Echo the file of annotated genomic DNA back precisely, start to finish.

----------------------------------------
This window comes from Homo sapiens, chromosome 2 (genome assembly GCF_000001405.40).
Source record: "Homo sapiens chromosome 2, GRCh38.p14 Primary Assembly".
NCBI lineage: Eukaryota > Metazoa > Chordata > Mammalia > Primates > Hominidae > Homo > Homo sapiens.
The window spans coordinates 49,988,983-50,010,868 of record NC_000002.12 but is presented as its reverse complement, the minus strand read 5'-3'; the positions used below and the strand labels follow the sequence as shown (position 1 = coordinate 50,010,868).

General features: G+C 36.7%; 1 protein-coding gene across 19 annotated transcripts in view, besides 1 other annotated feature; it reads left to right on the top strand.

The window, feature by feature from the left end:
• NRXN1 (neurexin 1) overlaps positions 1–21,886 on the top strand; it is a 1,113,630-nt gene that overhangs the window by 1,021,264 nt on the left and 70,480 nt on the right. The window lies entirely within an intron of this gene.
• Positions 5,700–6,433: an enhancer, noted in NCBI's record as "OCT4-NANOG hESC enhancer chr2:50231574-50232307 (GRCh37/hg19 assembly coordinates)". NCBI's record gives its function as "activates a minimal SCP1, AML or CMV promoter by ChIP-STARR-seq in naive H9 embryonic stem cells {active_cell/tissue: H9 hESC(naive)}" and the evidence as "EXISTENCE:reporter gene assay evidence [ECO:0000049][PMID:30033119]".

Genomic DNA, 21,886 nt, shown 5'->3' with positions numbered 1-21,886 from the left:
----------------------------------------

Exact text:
This window comes from Homo sapiens, chromosome 2 (genome assembly GCF_000001405.40).
Source record: "Homo sapiens chromosome 2, GRCh38.p14 Primary Assembly".
NCBI lineage: Eukaryota > Metazoa > Chordata > Mammalia > Primates > Hominidae > Homo > Homo sapiens.
The window spans coordinates 49,988,983-50,010,868 of record NC_000002.12 but is presented as its reverse complement, the minus strand read 5'-3'; the positions used below and the strand labels follow the sequence as shown (position 1 = coordinate 50,010,868).

General features: G+C 36.7%; 1 protein-coding gene across 19 annotated transcripts in view, besides 1 other annotated feature; it reads left to right on the top strand.

The window, feature by feature from the left end:
• NRXN1 (neurexin 1) overlaps positions 1–21,886 on the top strand; it is a 1,113,630-nt gene that overhangs the window by 1,021,264 nt on the left and 70,480 nt on the right. The window lies entirely within an intron of this gene.
• Positions 5,700–6,433: an enhancer, noted in NCBI's record as "OCT4-NANOG hESC enhancer chr2:50231574-50232307 (GRCh37/hg19 assembly coordinates)". NCBI's record gives its function as "activates a minimal SCP1, AML or CMV promoter by ChIP-STARR-seq in naive H9 embryonic stem cells {active_cell/tissue: H9 hESC(naive)}" and the evidence as "EXISTENCE:reporter gene assay evidence [ECO:0000049][PMID:30033119]".

Genomic DNA, 21,886 nt, shown 5'->3' with positions numbered 1-21,886 from the left: